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Allow records to stand to public scrutiny


Iowa City Press-Citizen

January 3, 2007

Drew Oetting, "Report, Don't Make the News"

[Note: This material is copyright by the Press-Citizen, and is reproduced here as a matter of "fair use" for non-commercial, educational purposes only. Any other use may require the prior approval of the Iowa City Press-Citizen.]

What's with Iowa Attorney General Tom Miller lately? In two recent cases, he has advised agencies funded with public money not to turn over records for public scrutiny.

In the first case, the state attorney general's office advised the Central Iowa Employment and Training Consortium -- the scandal-plagued Des Moines-based job agency -- to withhold public access to records that explain its legal expenses ("State withholds records detailing CIETC legal costs," Dec. 29). The decision is supposed to give the agency time to seek a court injunction to prevent further access to the records.

The withheld records describe more than $90,000 in legal expanses incurred by CIETC between May and July. Critics claim that the bills will explain how the agency, which had no reported legal expenses in 2005, has averaged $1,200 per day in legal fees during the past eight months. Denying public access to those records only increases the widespread distrust of the agency and of state government officials who allowed such abuses to take place under their watch.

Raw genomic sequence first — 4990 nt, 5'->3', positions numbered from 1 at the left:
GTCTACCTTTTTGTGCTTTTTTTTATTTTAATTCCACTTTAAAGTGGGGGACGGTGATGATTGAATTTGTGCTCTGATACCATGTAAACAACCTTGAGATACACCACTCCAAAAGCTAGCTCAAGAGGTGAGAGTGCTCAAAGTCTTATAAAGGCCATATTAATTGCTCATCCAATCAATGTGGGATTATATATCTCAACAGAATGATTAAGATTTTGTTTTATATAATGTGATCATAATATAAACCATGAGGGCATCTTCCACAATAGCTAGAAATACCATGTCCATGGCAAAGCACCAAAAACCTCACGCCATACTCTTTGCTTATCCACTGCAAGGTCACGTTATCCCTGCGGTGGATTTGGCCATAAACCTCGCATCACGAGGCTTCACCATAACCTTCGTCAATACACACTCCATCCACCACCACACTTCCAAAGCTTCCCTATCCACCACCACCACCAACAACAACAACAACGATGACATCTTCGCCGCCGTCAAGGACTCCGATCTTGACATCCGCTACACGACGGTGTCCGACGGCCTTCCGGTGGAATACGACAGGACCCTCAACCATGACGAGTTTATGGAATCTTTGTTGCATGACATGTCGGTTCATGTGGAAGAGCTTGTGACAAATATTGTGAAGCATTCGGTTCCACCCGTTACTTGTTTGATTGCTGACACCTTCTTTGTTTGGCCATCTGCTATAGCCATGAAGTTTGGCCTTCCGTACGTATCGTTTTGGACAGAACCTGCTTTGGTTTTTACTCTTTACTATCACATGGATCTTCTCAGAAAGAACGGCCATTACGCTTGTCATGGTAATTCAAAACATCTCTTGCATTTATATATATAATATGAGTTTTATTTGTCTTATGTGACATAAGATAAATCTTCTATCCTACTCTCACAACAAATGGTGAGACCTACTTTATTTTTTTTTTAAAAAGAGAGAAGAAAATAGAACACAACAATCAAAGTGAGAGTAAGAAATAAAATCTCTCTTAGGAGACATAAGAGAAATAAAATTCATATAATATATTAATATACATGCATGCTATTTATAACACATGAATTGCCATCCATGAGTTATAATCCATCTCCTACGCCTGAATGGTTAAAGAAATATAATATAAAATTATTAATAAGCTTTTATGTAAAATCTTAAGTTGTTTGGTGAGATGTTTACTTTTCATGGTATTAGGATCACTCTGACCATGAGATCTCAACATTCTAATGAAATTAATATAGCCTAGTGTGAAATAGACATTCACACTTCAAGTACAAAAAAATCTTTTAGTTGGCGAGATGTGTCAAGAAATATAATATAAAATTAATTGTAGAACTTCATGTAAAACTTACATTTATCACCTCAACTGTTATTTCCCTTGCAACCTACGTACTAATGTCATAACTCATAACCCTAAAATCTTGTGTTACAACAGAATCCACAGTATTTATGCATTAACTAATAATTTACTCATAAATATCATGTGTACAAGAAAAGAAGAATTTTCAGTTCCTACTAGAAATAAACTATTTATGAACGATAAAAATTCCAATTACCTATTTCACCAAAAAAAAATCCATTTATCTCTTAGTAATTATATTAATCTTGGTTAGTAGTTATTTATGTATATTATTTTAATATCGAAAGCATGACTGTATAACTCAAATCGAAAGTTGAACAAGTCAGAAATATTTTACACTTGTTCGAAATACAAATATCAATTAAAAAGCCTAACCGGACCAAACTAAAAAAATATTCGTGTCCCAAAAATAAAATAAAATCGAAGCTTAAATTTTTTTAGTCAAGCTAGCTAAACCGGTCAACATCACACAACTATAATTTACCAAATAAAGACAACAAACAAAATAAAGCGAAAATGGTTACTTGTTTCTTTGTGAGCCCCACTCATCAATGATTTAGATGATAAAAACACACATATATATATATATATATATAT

In the second case, the state attorney's office advised the University of Iowa to reject freedom of information requests for e-mails to and from John Colloton, a longtime UI administrator who now sits on the board of directors of Wellmark Blue Cross Blue Shield.

The Press-Citizen filed its request on Nov. 29 because of a tip that suggested the correspondence might contain newsworthy information, some of which involved the search to find a successor for former UI President David Skorton. Waiting for a decision from the attorney general's office, UI exceeded the 20-day waiting period mandated by state code.

In a statement issued Thursday, UI officials said it would not furnish e-mails or other documents generated by Colloton because the retired University Hospitals director "does not have any public duties at the university and his communications do not memorialize the discharge of any official functions." As such, the statement continues, "Colloton's e-mail and other documents are personal communications, the examination of which would not 'facilitate public scrutiny' of a government official."

Although retired, Colloton still has an office at University Hospitals, and the university provides him with a secretary who has no duties with other doctors or administrators and yet is paid a good salary by the state. Granted the honorary title "director emeritus" and given continued institutional support, Colloton continues to be a public figure; any communications facilitated by his state-financed office and staff should be open to public scrutiny.